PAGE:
Does The New York Times want to be your new favorite Twitter search engine? The paper announced its plans to build a new set of smart search tools to zero in on “thousands of categories” worth of tailored information.
It’s yet another sign of the Times‘ shift from an entity fueled by paper, ink, and news trucks to a creature of the Web.
According to Mediaweek, “The venerable news organization is exploring plans to build search products which can sift through thousands of Twitter feeds and pull together commentary on specific narrow topics.” In doing so, it hopes to overcome the “literal” nature of normal Twitter search and to build a smarter, more user-friendly aggregator to be plugged into the site.
This could help drive traffic both ways; people could go to NYTimes.com to use these tools, and they could encourage Twitterers to turn out in greater numbers. Twitter is already growing into a formidable force with respect to the site’s overall traffic: AllThingsD’s Peter Kafka reports by way of Times spokeswoman Diane McNulty that “At its current growth rate, Twitter is, or will soon move into, the top 10 in terms of referrals to NYTimes.com,” though Kafka estimates that this currently puts it in the low single digits as a percentage of the site’s overall traffic.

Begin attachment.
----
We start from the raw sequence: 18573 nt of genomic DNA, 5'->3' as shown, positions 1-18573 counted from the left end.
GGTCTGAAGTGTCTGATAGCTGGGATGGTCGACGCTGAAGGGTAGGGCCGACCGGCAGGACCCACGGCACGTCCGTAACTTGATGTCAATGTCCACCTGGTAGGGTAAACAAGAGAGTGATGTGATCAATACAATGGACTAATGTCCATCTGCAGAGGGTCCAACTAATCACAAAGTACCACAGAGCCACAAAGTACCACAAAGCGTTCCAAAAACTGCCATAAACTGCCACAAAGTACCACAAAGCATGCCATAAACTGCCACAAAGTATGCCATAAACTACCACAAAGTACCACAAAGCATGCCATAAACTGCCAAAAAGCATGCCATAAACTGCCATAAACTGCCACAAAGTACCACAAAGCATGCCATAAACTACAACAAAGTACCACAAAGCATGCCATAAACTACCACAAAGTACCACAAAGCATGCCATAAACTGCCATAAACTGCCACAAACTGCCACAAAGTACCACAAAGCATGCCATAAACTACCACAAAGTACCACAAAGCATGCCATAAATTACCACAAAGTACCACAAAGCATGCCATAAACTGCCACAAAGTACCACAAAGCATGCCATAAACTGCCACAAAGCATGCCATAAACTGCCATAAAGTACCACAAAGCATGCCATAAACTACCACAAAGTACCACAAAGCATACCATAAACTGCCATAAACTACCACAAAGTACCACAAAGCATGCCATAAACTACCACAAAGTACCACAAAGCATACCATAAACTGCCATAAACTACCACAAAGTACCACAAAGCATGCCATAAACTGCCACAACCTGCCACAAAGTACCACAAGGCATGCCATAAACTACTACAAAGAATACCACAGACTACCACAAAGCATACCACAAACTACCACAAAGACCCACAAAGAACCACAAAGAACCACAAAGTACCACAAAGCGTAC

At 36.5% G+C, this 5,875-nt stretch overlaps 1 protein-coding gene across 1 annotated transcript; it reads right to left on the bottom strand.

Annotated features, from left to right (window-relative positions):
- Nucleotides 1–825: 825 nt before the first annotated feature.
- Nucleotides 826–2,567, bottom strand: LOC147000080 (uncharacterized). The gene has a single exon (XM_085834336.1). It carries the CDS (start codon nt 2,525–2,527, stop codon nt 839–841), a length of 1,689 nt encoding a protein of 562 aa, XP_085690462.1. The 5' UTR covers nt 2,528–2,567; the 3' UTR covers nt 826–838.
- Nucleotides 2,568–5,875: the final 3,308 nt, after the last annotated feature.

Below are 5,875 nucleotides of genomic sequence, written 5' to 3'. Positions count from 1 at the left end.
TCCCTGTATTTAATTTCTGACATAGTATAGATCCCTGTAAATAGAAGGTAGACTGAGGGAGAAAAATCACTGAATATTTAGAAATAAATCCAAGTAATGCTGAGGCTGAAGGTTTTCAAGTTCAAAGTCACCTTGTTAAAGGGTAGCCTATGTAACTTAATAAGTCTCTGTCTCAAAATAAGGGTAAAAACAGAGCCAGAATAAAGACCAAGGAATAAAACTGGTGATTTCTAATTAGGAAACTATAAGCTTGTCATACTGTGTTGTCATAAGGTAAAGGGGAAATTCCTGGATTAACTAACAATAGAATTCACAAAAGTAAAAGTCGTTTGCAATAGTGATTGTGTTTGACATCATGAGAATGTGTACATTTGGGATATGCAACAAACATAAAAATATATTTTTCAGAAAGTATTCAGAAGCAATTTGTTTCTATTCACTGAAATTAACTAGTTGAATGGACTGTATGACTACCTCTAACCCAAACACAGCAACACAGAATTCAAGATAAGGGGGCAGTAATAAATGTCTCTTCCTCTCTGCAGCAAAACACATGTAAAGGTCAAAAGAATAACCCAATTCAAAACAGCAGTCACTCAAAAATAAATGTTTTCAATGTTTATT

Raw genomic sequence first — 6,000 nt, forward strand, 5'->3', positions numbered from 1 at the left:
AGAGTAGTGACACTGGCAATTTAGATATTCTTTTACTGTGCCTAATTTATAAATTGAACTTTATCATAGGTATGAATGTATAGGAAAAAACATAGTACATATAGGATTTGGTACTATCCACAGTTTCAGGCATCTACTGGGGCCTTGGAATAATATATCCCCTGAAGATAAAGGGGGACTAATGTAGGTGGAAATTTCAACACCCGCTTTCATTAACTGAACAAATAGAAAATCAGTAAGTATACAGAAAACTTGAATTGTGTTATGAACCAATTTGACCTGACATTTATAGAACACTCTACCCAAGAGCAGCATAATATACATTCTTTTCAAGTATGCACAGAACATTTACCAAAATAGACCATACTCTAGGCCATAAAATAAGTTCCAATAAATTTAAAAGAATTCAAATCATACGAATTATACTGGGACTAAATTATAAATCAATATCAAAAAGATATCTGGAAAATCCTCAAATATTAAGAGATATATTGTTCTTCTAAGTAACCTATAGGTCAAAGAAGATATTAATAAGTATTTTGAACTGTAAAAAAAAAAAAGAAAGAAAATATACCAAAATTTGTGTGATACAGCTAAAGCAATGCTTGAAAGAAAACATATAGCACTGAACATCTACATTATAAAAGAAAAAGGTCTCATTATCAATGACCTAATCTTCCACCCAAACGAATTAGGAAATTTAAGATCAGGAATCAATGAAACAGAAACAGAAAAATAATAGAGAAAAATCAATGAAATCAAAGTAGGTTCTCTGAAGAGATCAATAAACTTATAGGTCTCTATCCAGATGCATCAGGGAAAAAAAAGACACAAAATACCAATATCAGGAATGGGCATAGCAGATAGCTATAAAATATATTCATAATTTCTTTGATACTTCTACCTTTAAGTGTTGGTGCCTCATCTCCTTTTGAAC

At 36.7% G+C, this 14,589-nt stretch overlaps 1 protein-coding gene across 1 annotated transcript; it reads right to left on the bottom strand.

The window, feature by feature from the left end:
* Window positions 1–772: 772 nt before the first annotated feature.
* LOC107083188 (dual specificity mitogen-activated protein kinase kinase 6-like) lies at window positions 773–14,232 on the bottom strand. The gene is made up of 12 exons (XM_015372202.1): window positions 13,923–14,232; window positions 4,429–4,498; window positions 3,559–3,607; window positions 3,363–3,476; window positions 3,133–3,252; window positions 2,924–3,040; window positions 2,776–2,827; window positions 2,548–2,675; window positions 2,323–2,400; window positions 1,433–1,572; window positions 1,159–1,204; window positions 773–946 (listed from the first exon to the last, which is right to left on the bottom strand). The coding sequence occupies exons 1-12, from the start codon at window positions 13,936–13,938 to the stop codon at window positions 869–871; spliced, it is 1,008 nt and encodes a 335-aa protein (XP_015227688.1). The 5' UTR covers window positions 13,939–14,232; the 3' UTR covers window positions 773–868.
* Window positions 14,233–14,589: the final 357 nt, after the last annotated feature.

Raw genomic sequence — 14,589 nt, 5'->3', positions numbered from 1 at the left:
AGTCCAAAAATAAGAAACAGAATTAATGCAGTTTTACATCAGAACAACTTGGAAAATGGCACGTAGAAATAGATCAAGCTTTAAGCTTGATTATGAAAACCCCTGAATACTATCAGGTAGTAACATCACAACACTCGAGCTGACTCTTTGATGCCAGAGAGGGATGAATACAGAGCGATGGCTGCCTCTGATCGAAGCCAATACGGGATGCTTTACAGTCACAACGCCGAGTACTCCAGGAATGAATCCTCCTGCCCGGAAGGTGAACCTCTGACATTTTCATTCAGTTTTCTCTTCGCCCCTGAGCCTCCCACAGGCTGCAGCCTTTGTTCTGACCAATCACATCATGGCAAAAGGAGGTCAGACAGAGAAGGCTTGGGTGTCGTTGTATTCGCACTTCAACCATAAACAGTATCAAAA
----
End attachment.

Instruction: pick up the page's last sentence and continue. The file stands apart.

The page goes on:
Beyond driving traffic to the site, an NYT-branded Twitter killer app could potentially give the New York Times Company something that it badly wants: a new source of online revenue that doesn’t come from newspaper sites. Last year, the Times reported:
At The New York Times Company, online revenue grew a healthy 13 percent in the second quarter. More recent figures indicate sluggishness at the company’s newspaper sites, however. At The Times’s News Media Group, which includes newspaper sites like The Boston Globe, The New York Times and regional newspapers, online revenue grew only 0.9 percent in July and 7.9 percent in August, well below the usual double-digit growth.
According to Business Insider, an estimated one third of NYTCo’s Q2 2009 earnings before before interest, taxes, depreciation, and amortization came from About.com, a cash cow which is by no means a trendy, up-and-coming site. Twitter development could be a welcome supplement.
And it doesn’t hurt that so many Times personnel are rabid Twitterers themselves; as Gawker reported, the paper sent out an email in June asking its newsroom not to install TweetDeck on their computers, lest it suck up all their memory. Hopefully the new tools won’t suck them in too far.
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